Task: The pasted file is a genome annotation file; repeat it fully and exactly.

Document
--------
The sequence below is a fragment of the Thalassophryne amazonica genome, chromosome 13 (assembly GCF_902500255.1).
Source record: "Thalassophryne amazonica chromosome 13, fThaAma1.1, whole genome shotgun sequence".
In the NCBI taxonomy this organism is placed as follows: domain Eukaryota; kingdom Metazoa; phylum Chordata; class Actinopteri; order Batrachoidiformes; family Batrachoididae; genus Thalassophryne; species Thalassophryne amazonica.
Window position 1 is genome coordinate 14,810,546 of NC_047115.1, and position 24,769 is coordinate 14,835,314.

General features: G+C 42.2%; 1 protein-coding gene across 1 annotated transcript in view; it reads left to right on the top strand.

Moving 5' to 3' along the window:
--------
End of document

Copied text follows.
The sequence below is a fragment of the Thalassophryne amazonica genome, chromosome 13 (assembly GCF_902500255.1).
Source record: "Thalassophryne amazonica chromosome 13, fThaAma1.1, whole genome shotgun sequence".
In the NCBI taxonomy this organism is placed as follows: domain Eukaryota; kingdom Metazoa; phylum Chordata; class Actinopteri; order Batrachoidiformes; family Batrachoididae; genus Thalassophryne; species Thalassophryne amazonica.
Window position 1 is genome coordinate 14,810,546 of NC_047115.1, and position 24,769 is coordinate 14,835,314.

General features: G+C 42.2%; 1 protein-coding gene across 1 annotated transcript in view; it reads left to right on the top strand.

Moving 5' to 3' along the window: